David Fleming, director, National Museums Liverpool

Ethics vox pops
What are your own professional ethical values?

My own professional ethical values derive from my background as a social historian.

They are concerned with the responsibility to address the traditional silences in British museums – the slave trade, the impacts of imperialism and colonialism, the massive inequalities in society, especially urban society.

Museums have frequently managed to obscure such massive issues by failing to grasp that controversy is not alien to the museum world: in fact, controversy and debate are central to our work.

What do the public need from the code of ethics?

From a code of ethics the public needs first and foremost a commitment to honesty.

Many museums have perpetrated a dishonest approach to historical issues by avoiding contentious subjects in a quest for a spurious "neutrality".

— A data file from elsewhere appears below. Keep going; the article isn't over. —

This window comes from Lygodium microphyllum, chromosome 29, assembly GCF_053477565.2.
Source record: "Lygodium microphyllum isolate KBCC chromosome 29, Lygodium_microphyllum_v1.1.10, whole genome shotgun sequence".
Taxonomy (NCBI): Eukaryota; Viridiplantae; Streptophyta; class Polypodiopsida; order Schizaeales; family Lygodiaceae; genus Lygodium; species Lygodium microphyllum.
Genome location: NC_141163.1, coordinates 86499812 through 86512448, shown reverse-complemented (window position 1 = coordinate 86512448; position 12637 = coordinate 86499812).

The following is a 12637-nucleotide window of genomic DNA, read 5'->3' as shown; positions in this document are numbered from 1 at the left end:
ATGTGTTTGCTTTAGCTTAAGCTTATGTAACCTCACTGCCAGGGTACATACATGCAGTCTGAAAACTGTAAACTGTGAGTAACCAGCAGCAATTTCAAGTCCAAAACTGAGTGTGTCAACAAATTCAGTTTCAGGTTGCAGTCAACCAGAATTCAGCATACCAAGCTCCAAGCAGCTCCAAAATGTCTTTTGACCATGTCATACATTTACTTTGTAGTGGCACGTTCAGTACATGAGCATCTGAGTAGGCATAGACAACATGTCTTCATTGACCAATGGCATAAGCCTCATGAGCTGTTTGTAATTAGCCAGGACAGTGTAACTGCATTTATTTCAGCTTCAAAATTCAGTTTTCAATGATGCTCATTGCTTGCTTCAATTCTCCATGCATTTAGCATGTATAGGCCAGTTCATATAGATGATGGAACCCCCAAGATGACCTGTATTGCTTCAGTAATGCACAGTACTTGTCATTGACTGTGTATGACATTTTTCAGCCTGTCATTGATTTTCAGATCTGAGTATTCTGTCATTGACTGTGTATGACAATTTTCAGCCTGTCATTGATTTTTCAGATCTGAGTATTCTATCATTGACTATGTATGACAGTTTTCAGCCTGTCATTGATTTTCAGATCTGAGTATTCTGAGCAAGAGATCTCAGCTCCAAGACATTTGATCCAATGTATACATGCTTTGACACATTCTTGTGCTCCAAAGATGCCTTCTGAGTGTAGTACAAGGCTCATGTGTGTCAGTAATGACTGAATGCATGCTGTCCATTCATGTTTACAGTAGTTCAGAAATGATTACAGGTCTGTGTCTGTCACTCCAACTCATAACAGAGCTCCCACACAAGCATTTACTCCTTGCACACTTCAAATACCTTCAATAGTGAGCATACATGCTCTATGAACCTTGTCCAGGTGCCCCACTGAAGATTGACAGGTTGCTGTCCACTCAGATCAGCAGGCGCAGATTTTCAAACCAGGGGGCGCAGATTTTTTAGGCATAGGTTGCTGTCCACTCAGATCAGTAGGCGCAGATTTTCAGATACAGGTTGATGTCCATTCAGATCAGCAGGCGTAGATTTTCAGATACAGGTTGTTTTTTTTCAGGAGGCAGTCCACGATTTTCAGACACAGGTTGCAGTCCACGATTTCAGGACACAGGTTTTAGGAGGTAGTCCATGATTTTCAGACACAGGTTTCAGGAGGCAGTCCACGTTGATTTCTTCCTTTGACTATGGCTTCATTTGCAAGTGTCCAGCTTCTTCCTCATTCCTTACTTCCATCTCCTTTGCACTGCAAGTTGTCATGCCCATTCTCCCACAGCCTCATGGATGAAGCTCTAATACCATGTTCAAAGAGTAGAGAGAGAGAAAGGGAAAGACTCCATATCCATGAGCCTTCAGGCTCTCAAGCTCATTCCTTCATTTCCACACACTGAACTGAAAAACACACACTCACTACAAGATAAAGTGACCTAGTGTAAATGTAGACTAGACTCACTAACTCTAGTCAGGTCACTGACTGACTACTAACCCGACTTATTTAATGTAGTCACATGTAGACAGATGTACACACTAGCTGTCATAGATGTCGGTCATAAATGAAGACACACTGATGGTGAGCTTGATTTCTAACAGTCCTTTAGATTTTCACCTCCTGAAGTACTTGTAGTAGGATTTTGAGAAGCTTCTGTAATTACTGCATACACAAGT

I have no idea what authority such museums have for claiming a neutral ground that does not exist in real life.

If you could change one thing about the code of ethics what would it be?

If I could change one thing in the code of ethics it would be the balance between the technicalities of collections care and the responsibility to be brave and truthful in our interpretation.

The current code does a great job up to a point, but it is time to move on the ethical debate in light of worries that museums have often failed to present a view of the world that is representative of social diversity.